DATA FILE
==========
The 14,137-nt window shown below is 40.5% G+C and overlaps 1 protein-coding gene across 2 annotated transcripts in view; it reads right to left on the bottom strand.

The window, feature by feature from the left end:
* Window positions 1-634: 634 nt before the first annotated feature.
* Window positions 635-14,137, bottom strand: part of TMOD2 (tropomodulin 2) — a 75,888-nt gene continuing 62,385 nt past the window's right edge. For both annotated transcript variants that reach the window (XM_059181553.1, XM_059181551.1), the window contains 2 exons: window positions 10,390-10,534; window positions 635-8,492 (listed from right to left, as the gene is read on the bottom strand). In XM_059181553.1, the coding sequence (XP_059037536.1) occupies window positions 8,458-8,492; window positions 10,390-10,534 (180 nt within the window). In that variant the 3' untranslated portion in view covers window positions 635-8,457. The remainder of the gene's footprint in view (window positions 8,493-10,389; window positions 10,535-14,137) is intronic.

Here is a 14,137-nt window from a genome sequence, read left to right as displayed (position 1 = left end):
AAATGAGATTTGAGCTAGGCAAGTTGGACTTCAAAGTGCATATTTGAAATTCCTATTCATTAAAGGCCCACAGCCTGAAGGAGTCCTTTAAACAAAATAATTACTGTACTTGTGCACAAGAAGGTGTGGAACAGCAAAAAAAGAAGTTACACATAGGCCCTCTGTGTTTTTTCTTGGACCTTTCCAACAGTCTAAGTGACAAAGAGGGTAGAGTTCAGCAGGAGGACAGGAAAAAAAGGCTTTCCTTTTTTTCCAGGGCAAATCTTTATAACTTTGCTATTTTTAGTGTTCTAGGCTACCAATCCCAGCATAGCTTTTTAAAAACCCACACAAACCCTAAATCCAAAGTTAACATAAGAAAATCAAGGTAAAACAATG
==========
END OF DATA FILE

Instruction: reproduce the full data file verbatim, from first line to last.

The 14,137-nt window shown below is 40.5% G+C and overlaps 1 protein-coding gene across 2 annotated transcripts in view; it reads right to left on the bottom strand.

The window, feature by feature from the left end:
* Window positions 1-634: 634 nt before the first annotated feature.
* Window positions 635-14,137, bottom strand: part of TMOD2 (tropomodulin 2) — a 75,888-nt gene continuing 62,385 nt past the window's right edge. For both annotated transcript variants that reach the window (XM_059181553.1, XM_059181551.1), the window contains 2 exons: window positions 10,390-10,534; window positions 635-8,492 (listed from right to left, as the gene is read on the bottom strand). In XM_059181553.1, the coding sequence (XP_059037536.1) occupies window positions 8,458-8,492; window positions 10,390-10,534 (180 nt within the window). In that variant the 3' untranslated portion in view covers window positions 635-8,457. The remainder of the gene's footprint in view (window positions 8,493-10,389; window positions 10,535-14,137) is intronic.

Here is a 14,137-nt window from a genome sequence, read left to right as displayed (position 1 = left end):
AAATGAGATTTGAGCTAGGCAAGTTGGACTTCAAAGTGCATATTTGAAATTCCTATTCATTAAAGGCCCACAGCCTGAAGGAGTCCTTTAAACAAAATAATTACTGTACTTGTGCACAAGAAGGTGTGGAACAGCAAAAAAAGAAGTTACACATAGGCCCTCTGTGTTTTTTCTTGGACCTTTCCAACAGTCTAAGTGACAAAGAGGGTAGAGTTCAGCAGGAGGACAGGAAAAAAAGGCTTTCCTTTTTTTCCAGGGCAAATCTTTATAACTTTGCTATTTTTAGTGTTCTAGGCTACCAATCCCAGCATAGCTTTTTAAAAACCCACACAAACCCTAAATCCAAAGTTAACATAAGAAAATCAAGGTAAAACAATG